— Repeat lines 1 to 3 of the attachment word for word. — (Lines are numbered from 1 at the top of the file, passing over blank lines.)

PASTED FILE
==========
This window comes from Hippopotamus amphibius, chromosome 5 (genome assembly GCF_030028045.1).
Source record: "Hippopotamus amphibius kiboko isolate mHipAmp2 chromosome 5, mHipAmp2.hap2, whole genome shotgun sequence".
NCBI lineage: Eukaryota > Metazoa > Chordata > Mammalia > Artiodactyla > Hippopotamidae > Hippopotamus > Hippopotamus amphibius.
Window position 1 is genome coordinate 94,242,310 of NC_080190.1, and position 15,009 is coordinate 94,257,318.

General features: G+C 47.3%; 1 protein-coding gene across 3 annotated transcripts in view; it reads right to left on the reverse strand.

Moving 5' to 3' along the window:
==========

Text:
This window comes from Hippopotamus amphibius, chromosome 5 (genome assembly GCF_030028045.1).
Source record: "Hippopotamus amphibius kiboko isolate mHipAmp2 chromosome 5, mHipAmp2.hap2, whole genome shotgun sequence".
NCBI lineage: Eukaryota > Metazoa > Chordata > Mammalia > Artiodactyla > Hippopotamidae > Hippopotamus > Hippopotamus amphibius.